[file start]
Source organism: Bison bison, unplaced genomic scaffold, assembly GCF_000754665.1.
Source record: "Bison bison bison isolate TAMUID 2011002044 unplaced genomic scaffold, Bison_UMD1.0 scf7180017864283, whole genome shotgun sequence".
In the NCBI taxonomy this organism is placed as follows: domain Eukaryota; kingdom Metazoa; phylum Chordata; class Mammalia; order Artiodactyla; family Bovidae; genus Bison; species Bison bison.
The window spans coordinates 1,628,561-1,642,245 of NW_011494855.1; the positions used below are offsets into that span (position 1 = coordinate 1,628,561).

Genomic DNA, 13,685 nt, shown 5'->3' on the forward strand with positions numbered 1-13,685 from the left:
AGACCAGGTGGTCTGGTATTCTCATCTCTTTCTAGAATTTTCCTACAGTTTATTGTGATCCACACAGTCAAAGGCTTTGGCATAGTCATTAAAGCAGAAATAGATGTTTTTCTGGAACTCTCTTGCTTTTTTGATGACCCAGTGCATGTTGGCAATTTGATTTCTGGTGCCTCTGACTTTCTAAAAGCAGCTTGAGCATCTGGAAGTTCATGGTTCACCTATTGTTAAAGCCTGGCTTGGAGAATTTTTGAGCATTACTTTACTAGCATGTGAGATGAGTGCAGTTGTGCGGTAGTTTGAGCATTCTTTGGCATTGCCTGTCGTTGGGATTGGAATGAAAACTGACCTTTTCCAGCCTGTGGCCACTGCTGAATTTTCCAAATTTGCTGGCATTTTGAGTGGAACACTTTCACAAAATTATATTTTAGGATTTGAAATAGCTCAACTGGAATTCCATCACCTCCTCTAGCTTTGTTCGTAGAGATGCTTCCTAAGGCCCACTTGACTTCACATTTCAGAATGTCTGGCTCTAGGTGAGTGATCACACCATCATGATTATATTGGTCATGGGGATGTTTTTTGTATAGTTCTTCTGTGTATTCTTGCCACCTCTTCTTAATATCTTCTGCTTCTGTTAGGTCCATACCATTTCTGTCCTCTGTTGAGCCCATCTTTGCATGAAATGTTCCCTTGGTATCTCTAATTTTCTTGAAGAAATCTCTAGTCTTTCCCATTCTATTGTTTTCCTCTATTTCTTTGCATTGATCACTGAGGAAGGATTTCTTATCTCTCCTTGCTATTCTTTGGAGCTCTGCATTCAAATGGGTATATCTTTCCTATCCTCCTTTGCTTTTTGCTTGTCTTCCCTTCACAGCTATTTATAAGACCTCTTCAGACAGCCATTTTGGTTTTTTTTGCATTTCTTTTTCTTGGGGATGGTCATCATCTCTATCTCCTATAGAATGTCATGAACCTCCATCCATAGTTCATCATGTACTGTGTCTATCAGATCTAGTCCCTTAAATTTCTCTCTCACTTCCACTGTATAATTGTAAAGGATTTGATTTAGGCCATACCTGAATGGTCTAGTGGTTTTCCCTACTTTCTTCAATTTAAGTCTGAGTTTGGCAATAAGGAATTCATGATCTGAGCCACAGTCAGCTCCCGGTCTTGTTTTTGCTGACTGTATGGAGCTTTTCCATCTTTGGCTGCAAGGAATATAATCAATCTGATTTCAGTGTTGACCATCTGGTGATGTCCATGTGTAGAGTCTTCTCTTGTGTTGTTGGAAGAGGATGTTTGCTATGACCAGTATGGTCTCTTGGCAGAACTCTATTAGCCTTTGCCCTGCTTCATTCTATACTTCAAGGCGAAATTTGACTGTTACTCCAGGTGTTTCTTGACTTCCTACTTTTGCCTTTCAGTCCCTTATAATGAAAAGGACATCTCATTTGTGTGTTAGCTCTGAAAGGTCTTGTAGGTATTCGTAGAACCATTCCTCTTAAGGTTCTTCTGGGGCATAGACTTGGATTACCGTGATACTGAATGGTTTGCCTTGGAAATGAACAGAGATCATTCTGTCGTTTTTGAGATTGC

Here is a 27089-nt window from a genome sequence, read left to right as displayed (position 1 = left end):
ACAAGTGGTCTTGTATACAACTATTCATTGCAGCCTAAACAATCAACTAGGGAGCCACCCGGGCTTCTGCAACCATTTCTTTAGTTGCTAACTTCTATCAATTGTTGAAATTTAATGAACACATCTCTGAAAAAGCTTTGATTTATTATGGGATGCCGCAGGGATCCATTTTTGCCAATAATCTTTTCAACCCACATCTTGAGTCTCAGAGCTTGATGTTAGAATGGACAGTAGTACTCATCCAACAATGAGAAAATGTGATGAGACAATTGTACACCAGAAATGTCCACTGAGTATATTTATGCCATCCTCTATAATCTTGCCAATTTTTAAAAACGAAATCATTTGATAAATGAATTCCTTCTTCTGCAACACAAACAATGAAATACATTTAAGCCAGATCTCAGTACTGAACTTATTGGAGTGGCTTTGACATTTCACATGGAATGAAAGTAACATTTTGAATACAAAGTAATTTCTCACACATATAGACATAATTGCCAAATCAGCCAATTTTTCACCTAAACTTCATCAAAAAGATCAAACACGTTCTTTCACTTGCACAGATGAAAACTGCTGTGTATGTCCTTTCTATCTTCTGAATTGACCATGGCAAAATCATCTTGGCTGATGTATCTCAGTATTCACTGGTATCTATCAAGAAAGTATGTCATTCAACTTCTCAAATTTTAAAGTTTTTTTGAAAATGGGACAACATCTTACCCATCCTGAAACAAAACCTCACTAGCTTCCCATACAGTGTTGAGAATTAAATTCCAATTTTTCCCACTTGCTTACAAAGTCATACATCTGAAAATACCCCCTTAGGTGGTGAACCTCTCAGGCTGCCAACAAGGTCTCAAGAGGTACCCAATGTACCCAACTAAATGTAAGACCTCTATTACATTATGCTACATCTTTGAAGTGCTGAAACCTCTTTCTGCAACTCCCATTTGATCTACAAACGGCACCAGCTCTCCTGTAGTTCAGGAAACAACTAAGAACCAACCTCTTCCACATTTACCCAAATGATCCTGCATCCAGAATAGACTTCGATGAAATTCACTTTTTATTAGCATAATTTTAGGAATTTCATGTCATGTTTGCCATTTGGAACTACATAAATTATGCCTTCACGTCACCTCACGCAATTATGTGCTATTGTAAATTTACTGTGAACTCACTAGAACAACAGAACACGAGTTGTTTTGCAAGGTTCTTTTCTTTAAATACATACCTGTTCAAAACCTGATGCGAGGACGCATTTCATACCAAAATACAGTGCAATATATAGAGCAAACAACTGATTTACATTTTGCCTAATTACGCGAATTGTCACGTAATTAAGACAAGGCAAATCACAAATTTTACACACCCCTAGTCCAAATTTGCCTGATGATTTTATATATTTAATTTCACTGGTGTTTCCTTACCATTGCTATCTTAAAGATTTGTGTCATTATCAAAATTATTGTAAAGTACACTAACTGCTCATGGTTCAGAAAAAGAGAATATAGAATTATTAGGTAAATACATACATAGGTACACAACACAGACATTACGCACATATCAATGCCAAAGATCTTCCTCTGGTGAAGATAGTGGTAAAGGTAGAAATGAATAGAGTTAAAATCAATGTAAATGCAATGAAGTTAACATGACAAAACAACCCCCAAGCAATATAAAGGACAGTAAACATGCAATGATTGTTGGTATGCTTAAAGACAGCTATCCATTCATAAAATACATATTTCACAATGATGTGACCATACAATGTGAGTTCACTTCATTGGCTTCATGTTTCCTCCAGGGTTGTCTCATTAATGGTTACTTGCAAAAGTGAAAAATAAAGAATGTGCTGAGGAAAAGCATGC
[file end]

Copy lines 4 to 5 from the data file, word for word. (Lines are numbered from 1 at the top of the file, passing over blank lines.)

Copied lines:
The window spans coordinates 1,628,561-1,642,245 of NW_011494855.1; the positions used below are offsets into that span (position 1 = coordinate 1,628,561).

Genomic DNA, 13,685 nt, shown 5'->3' on the forward strand with positions numbered 1-13,685 from the left: